For much of the 1990s Network Appliance (NetApp) enjoyed the runaway market leadership position in network attached storage (NAS) with easy-to-use and inexpensive file-sharing storage devices that plug into an Internet
Protocol (IP) network. More recently, however, its competitive landscape has changed beyond recognition as enterprise storage veterans – most notably EMC – have laid claim to its turf.
This trend culminated in 2001 when, for the first time, NetApp’s ceded the number one slot in NAS to EMC. According to figures from Gartner, NetApp’s share of the market dropped dramatically to 35% from 50% just a year before, while EMC’s market share jumped from 36% to 45%.
One of the reasons for NetApp’s precipitous drop in market share, says Gartner analyst Roger Cox, is that EMC had successfully pitched its high-end Celerra file server product to its vast install base of customers as an add-on to their Symmetrix high-end disk array infrastructures. Because these devices are more expensive than NetApp’s best-selling NAS products, EMC quickly pumped up its market share – at least in revenue terms. But the trend also shows that customers are seeking to buy much of their storage network requirements from a single supplier.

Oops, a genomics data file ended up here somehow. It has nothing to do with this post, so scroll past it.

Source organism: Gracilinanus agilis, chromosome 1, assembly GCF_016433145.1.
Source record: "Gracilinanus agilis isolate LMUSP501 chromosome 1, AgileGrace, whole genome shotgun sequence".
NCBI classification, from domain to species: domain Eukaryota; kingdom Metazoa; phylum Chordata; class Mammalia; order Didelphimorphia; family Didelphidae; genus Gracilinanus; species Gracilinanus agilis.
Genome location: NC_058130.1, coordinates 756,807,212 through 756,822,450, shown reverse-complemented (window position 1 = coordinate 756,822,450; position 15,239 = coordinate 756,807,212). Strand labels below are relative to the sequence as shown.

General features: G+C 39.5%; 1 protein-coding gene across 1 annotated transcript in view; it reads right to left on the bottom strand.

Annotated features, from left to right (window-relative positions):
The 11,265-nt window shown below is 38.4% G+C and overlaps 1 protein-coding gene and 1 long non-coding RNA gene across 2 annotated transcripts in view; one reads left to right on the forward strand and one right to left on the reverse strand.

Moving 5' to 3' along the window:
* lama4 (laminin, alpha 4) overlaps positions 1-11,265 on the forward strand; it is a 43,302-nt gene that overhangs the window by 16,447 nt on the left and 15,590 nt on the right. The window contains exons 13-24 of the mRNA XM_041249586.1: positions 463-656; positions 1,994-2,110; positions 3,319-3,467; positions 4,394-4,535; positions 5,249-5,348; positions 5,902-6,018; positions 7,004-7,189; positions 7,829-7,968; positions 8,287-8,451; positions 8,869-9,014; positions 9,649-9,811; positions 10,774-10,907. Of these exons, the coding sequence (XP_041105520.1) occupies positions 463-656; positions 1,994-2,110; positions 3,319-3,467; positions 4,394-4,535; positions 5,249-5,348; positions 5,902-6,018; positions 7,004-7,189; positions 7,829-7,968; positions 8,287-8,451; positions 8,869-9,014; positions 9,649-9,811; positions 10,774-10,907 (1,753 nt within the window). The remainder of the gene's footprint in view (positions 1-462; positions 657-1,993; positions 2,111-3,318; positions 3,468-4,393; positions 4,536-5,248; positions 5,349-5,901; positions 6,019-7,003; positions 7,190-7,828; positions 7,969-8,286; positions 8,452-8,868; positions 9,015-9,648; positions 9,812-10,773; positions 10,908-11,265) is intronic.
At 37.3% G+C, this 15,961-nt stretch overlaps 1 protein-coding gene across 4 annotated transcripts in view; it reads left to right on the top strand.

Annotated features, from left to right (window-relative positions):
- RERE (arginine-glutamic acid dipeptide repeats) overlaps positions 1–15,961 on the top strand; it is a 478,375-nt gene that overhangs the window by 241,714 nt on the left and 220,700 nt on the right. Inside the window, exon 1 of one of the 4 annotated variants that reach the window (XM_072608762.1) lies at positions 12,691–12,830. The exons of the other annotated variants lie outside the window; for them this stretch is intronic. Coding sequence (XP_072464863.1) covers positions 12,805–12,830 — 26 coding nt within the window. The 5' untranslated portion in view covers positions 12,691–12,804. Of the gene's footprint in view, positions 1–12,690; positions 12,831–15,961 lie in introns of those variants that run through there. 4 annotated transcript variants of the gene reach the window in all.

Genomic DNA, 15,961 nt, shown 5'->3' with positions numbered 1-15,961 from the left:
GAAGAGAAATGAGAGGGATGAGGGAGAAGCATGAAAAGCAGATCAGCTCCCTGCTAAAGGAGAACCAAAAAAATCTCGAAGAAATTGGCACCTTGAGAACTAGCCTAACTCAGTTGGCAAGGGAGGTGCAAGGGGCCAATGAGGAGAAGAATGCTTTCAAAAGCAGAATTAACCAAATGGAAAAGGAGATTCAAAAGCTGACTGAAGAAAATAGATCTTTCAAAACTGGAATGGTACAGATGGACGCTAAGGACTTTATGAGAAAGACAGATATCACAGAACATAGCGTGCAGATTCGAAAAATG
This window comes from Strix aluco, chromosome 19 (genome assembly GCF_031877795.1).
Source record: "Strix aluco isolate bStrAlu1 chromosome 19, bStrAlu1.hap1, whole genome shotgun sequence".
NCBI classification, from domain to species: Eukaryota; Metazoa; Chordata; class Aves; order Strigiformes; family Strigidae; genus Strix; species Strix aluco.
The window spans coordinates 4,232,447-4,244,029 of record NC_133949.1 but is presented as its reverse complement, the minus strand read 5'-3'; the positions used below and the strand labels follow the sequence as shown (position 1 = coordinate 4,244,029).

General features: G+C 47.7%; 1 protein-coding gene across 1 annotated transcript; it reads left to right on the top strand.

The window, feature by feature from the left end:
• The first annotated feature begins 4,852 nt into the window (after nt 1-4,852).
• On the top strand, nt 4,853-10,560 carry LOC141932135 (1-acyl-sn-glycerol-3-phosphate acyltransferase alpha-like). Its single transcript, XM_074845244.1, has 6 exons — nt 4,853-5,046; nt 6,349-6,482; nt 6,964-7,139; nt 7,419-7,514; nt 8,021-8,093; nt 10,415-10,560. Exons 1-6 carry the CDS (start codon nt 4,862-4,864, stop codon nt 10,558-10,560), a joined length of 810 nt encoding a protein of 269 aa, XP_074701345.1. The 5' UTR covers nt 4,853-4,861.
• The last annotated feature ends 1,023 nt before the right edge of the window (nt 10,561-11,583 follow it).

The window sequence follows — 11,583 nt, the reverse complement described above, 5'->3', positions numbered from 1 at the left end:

Despite this, NetApp continues to be a major force in the NAS market with its NetApp Filer range. In 2002, the company recorded revenues of almost $800 million – $566 million from NAS products. However, that was down from $1 billion in 2001.
NetApp’s stronghold in the market is at the low to mid-range, appealing to small- to medium sized businesses that want to invest in networked storage for file serving or email. But the company has also diversified, introducing a ‘nearstore’ product that act as a back-up staging post between disk systems and tape libraries, and a cache store to ensure frequently used data is always available.
However, if NetApp is not to lose further market share to EMC and others, it needs to establish a higher profile as a strategic storage partner within large organisations